Psychiatric disorders may arise from a combination of genetic and environmental factors, and increasingly, immune-related hypotheses are proposed to reconcile both aspects of this interface.13 One theme of psychiatric immune research has been the search for infectious, possibly neurotropic, pathogens as etiological agents.4,5 It is believed that exposure to infectious organisms such as viruses or parasites during critical stages of neurodevelopment may confer damage to the central nervous system, thus resulting in the onset of behavioral anomalies and psychiatric disorders during adulthood.6,7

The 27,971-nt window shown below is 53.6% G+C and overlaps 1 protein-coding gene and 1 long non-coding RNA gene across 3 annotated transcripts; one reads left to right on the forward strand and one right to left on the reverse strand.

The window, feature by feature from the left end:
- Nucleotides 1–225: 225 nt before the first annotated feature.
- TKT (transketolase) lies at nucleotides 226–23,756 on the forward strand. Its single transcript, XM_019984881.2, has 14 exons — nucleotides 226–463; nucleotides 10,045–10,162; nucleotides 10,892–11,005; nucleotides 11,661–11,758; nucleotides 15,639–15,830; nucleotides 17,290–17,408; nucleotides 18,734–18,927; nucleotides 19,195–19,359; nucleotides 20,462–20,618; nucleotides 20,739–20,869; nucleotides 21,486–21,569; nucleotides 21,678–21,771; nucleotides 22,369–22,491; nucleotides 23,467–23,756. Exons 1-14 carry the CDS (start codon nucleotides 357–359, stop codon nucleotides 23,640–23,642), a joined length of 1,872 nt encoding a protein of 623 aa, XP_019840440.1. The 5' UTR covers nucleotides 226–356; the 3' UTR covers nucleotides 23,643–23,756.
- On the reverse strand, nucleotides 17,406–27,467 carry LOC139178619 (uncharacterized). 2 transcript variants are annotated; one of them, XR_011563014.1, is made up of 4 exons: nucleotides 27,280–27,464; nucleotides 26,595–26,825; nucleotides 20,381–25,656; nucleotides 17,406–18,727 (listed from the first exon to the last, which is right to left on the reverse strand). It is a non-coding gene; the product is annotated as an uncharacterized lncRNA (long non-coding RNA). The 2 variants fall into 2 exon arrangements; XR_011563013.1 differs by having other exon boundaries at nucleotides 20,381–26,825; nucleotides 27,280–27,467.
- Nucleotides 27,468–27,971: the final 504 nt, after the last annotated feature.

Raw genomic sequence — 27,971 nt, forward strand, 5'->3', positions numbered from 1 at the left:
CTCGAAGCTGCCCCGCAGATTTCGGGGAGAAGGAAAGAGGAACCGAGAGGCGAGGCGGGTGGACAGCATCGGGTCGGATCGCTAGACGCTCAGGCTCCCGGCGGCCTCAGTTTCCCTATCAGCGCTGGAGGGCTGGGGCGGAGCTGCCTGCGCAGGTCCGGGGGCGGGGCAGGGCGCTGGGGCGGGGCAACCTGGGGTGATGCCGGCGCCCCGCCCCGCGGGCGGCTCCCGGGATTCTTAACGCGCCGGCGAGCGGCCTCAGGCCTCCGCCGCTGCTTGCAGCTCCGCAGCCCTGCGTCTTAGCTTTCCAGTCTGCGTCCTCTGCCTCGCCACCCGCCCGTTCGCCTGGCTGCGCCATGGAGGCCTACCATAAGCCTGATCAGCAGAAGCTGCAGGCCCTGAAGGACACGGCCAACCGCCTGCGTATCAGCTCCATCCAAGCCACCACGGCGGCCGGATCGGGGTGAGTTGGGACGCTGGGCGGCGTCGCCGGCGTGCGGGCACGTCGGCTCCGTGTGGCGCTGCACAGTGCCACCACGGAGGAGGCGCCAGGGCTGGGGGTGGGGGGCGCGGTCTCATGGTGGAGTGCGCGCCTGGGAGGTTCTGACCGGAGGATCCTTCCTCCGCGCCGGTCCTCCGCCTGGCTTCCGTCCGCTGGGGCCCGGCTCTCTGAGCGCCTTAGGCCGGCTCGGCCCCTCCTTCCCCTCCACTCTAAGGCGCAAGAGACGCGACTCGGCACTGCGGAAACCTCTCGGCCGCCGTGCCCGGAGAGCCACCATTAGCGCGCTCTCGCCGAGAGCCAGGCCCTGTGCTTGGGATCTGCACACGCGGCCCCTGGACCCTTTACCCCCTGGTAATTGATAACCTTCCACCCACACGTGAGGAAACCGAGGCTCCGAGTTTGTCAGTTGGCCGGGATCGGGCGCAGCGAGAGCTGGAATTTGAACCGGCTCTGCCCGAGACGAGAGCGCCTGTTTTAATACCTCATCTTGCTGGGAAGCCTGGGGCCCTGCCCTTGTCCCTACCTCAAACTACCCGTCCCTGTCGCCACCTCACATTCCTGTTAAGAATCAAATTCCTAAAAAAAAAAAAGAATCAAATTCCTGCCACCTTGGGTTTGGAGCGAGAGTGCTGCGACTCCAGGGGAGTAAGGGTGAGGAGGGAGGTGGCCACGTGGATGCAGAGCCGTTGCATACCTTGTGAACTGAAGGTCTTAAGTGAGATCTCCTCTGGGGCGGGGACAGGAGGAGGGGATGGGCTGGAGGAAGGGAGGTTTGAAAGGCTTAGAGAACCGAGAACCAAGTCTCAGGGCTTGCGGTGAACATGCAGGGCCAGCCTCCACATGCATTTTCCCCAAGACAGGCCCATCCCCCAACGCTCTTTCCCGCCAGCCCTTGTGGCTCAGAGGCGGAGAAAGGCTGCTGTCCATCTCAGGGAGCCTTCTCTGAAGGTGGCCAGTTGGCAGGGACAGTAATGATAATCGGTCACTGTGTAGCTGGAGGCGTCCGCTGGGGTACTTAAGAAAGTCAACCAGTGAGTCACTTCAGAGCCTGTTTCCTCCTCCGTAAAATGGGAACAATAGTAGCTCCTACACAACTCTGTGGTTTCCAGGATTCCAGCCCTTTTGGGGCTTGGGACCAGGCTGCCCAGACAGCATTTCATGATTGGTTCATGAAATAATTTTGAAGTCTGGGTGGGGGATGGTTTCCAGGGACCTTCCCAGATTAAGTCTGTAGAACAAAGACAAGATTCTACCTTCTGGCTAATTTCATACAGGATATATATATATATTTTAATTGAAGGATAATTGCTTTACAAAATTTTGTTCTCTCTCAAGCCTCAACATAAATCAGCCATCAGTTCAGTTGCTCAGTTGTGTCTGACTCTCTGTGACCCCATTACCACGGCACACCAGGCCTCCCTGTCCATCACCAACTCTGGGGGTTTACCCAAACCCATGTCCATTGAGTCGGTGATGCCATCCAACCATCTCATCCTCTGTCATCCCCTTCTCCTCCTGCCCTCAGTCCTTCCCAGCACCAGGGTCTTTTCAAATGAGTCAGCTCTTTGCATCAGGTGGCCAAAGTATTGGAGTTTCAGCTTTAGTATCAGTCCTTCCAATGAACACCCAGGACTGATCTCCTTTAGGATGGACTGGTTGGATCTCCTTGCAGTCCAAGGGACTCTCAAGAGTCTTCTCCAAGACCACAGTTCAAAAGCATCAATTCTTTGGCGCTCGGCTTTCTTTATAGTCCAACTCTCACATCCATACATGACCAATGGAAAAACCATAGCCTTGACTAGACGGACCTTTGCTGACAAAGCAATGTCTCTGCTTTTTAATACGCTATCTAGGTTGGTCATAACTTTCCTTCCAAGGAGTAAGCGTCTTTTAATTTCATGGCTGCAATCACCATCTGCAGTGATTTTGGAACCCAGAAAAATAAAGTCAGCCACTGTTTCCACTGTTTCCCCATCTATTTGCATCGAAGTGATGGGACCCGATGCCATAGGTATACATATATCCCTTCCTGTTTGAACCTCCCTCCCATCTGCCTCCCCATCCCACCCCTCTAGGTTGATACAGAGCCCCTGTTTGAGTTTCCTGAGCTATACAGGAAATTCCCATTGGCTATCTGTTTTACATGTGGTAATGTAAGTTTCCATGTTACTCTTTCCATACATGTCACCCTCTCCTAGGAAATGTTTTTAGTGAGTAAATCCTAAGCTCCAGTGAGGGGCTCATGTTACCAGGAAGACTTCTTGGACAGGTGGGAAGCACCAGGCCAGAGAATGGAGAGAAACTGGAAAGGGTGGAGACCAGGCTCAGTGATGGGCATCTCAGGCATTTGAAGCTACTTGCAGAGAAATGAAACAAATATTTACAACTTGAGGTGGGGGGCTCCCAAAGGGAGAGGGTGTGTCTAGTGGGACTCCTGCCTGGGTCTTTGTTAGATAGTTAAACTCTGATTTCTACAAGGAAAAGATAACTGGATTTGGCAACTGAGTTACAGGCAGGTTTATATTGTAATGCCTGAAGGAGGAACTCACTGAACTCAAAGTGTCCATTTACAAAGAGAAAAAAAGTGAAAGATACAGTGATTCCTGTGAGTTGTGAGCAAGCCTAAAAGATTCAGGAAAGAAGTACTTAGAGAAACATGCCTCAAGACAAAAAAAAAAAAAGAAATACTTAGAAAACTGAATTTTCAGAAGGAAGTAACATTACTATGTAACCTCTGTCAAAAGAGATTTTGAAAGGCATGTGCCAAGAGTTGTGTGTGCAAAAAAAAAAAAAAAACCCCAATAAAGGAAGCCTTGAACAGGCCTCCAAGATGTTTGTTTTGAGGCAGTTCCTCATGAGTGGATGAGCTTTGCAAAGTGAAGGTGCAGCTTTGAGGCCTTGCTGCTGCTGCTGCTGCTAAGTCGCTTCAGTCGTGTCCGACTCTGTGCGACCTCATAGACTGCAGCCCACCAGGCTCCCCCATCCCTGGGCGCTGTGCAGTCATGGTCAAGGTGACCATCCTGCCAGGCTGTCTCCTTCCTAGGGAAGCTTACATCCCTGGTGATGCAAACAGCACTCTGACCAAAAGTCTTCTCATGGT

Fungal pathogens have not been extensively evaluated in studies of psychiatric disorders. We have previously shown that people with schizophrenia and bipolar disorder have elevated antibodies to Saccharomyces cerevisiae,8,9 a yeast species commonly used by bakers and brewers and not typically considered to be virulent in humans. Studies of the human mycobiome regularly report the presence of S. cerevisiae, but Candida albicans and other Candidal species are the clearly dominant commensal fungus in humans.10,11 C. albicans is a diploid, polymorphic yeast residing in mucosal surfaces of the human respiratory, gastrointestinal (GI) and genitourinary tracts. Under a set of predisposing conditions, C. albicans can become pathogenic ranging in seriousness from local infections of the mouth, throat, and reproductive tract to a systemic invasive candidiasis that impacts the circulatory system, bones and brain.12 Although bacterial dysbioses can contribute to C. albicans overgrowth by failing to provide the competition needed to keep the fungus in check, it is likely that the complexities of the fungal–bacterial, fungal–fungal, and fungal–host relationships are currently underappreciated.13